N2 - Background: Complementary and alternative therapies may be adopted as nursing interventions to alleviate dysmenorrhea and improve productivity, creativity, work performance, and quality of life. Objectives: This study aimed to evaluate the efficacy of San Yin Jiao (SP6) acupressure as a non-pharmacologic nursing intervention for dysmenorrhea and identify its effects on temperature changes in two related acupoints as an explanatory mechanism of χ circulation. Design: A non-equivalent control group pre and post-test design was employed to verify the effects of SP6 acupressure on skin temperature and dysmenorrhea. Setting and participants: Young college women with primary dysmenorrhea were recruited from classrooms at two universities in Korea and 58 eligible participants were allotted to either a SP6 acupressure group or placebo group that received light touch on the SP6 acupoint. Methods: The experimental group received acupressure treatment within the first 8 h of menstruation, and severity of dysmenorrhea and skin temperature changes in the Zhongwan (CV2) and Qugu (CV12) acupoints were assessed prior to and 30 min, 1, 2, and 3 h following treatment. Results: There was a significant difference in severity of dysmenorrhea between the two groups immediately after (F = 18.50, p = 0.000) and for up to 2 h (F = 8.04, p = 0.032) post treatment. Skin temperature was significantly elevated at 30 min after acupressure at the suprapubic CV2 acupoint in the experimental group compared to the control group. Temperature elevation was also noted at the epigastric CV12 acupoint post treatment but group differences were not significant, indicating that SP6 acupressure relieves dysmenorrhea primarily by temperature elevation in the CV2 pathway. Conclusions: Acupressure to the SP6 meridian can be an effective non-invasive nursing intervention for alleviation of primary dysmenorrhea, with effects lasting 2 h post treatment.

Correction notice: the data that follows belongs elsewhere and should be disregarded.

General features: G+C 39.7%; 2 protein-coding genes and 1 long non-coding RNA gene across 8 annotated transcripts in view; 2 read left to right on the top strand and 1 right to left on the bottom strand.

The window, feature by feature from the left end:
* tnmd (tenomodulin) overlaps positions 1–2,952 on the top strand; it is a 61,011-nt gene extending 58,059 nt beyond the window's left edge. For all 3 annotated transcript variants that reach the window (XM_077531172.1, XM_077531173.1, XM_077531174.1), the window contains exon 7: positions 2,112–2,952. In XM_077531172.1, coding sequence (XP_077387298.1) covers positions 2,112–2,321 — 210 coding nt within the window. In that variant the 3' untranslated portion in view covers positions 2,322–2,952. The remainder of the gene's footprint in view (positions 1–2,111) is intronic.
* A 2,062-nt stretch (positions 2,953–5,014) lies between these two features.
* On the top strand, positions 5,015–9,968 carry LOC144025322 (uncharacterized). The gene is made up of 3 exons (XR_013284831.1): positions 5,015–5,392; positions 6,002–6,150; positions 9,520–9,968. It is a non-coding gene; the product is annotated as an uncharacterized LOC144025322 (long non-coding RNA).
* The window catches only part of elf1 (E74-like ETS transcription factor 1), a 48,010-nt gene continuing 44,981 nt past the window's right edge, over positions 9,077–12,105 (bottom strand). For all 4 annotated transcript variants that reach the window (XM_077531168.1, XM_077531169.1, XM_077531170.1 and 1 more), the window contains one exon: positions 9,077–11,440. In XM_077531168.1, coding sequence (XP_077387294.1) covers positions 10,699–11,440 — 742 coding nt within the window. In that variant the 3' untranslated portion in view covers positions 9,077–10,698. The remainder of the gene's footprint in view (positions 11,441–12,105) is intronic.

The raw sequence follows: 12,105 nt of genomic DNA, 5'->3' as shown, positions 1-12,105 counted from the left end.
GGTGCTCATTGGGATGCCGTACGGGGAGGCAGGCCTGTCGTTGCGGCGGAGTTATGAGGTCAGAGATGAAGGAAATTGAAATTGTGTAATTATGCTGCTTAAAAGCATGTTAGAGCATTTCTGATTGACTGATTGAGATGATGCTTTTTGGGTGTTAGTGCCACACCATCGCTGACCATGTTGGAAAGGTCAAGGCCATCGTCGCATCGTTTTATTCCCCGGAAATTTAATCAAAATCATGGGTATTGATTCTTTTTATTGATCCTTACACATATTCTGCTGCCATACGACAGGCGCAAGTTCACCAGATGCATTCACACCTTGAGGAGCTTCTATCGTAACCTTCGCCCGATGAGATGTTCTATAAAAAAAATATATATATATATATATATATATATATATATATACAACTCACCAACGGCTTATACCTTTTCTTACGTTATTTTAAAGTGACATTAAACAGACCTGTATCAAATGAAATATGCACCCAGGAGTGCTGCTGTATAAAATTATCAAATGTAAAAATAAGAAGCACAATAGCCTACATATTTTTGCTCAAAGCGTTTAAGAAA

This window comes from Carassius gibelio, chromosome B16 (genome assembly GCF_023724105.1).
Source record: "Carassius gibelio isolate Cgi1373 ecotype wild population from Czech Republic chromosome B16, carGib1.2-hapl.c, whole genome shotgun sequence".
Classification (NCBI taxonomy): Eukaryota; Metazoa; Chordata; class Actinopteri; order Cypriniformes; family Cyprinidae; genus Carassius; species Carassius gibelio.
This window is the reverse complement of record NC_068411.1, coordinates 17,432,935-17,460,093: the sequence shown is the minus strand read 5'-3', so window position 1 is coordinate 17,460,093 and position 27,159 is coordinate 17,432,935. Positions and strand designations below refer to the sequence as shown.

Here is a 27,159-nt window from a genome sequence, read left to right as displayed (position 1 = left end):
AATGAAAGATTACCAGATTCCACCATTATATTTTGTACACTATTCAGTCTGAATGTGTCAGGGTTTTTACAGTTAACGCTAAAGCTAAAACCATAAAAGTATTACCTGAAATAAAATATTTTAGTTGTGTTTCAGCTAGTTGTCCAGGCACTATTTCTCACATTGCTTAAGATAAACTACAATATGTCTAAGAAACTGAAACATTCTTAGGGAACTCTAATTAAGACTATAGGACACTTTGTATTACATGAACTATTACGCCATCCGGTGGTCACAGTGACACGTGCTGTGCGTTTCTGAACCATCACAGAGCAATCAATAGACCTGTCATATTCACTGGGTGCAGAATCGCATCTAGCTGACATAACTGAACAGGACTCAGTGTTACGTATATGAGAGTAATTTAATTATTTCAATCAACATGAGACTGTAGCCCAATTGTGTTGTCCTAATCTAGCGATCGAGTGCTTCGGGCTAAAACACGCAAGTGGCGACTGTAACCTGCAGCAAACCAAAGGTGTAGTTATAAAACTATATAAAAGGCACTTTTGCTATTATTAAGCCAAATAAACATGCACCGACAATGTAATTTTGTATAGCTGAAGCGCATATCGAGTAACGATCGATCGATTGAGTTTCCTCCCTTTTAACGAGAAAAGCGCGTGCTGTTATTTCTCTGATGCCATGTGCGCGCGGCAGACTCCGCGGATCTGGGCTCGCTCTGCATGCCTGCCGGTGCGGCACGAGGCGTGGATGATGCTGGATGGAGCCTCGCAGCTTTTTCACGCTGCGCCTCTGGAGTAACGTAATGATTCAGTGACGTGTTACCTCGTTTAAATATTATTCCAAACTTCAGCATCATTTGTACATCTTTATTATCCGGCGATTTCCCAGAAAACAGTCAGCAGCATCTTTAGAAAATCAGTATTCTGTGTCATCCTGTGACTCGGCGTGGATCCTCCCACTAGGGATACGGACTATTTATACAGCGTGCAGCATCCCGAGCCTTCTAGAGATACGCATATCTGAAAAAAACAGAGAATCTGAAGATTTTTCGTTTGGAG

AB - Background: Complementary and alternative therapies may be adopted as nursing interventions to alleviate dysmenorrhea and improve productivity, creativity, work performance, and quality of life. Objectives: This study aimed to evaluate the efficacy of San Yin Jiao (SP6) acupressure as a non-pharmacologic nursing intervention for dysmenorrhea and identify its effects on temperature changes in two related acupoints as an explanatory mechanism of χ circulation. Design: A non-equivalent control group pre and post-test design was employed to verify the effects of SP6 acupressure on skin temperature and dysmenorrhea. Setting and participants: Young college women with primary dysmenorrhea were recruited from classrooms at two universities in Korea and 58 eligible participants were allotted to either a SP6 acupressure group or placebo group that received light touch on the SP6 acupoint. Methods: The experimental group received acupressure treatment within the first 8 h of menstruation, and severity of dysmenorrhea and skin temperature changes in the Zhongwan (CV2) and Qugu (CV12) acupoints were assessed prior to and 30 min, 1, 2, and 3 h following treatment. Results: There was a significant difference in severity of dysmenorrhea between the two groups immediately after (F = 18.50, p = 0.000) and for up to 2 h (F = 8.04, p = 0.032) post treatment. Skin temperature was significantly elevated at 30 min after acupressure at the suprapubic CV2 acupoint in the experimental group compared to the control group. Temperature elevation was also noted at the epigastric CV12 acupoint post treatment but group differences were not significant, indicating that SP6 acupressure relieves dysmenorrhea primarily by temperature elevation in the CV2 pathway. Conclusions: Acupressure to the SP6 meridian can be an effective non-invasive nursing intervention for alleviation of primary dysmenorrhea, with effects lasting 2 h post treatment.

UR - http://www.scopus.com/inward/record.url?scp=34250748039&partnerID=8YFLogxK

UR - http://www.scopus.com/inward/citedby.url?scp=34250748039&partnerID=8YFLogxK

U2 - 10.1016/j.ijnurstu.2006.03.021

DO - 10.1016/j.ijnurstu.2006.03.021

M3 - Article

VL - 44

SP - 973

EP - 981

JO - International Journal of Nursing Studies

JF - International Journal of Nursing Studies

SN - 0020-7489

IS - 6

ER -